Interview: François-Henry Bennahmias CEO of Audemars Piguet
By Russell Sheldrake
Audemars Piguet has been around since 1875. However, sitting in the office of François-Henry Bennahmias, the French CEO of the brand, you would be forgiven for thinking you were in Manhattan or Silicon Valley, rather than the Vallée du Joux. Surrounded by signed boxing gloves and pictures with Heads of State and celebrities, this is where Bennahmias has been directing the company for the last eight years, with his distinctive charisma and presence.
Formerly a professional golf player who then transitioned into the luxury space, he has been with Audemars Piguet for close to three decades, representing the brand from the United States to Singapore and Brunei. Since taking the helm of the company, he has presided over impressive growth in the brand’s global recognition, as well as a growing understanding and respect for its heritage. He has always done this under the guiding words of Yoda, the Star Wars character, of which he has a figurine in the office, “Do or do not. There is no try.”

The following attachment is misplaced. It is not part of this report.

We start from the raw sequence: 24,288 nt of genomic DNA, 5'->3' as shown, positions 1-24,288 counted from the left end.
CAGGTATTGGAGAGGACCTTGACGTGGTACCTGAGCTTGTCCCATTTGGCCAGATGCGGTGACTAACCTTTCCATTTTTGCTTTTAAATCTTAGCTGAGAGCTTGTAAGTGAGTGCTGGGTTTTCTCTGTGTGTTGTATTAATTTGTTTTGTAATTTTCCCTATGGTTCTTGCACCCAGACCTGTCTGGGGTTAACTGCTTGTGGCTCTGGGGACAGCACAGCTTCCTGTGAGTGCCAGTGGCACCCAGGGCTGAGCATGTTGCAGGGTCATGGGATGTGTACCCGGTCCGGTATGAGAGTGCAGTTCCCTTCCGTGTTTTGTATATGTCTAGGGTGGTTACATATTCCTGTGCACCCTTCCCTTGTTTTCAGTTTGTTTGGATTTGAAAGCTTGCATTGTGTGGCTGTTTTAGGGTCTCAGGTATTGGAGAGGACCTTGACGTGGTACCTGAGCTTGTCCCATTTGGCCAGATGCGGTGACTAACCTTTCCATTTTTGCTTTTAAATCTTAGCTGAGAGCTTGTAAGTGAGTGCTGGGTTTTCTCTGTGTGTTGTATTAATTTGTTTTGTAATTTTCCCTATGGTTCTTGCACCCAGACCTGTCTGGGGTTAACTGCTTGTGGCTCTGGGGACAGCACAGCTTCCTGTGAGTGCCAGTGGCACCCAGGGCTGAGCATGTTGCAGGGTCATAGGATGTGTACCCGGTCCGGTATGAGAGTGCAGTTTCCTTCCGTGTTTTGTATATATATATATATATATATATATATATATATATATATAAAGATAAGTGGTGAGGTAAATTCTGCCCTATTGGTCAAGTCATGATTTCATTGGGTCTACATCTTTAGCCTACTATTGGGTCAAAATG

We got the opportunity to spend the day at the Audemars Piguet manufacture in Le Brassus, sitting down with Bennahmias, who shared his thoughts on the past, present and future of the business. Whilst there, we visited the new Museum, as well as the archive department, handling some of the special pieces from the brand’s 145 year history. Certainly worth the two weeks of quarantine upon return, it was a trip to remember.
How has Audemars Piguet changed since you first joined?
When I arrived, we were 200 people. There are 2,000 of us today. In 1994, we were predicted to make about CHF 70 million. We have reached over a billion now. At the time, we didn’t have any subsidiaries. We would just walk around with a suitcase full of watches and show them by hand! Many of the buildings you saw on your way in hadn’t even been built yet [Laughs].
[Laughs] Seems like things have moved on since then…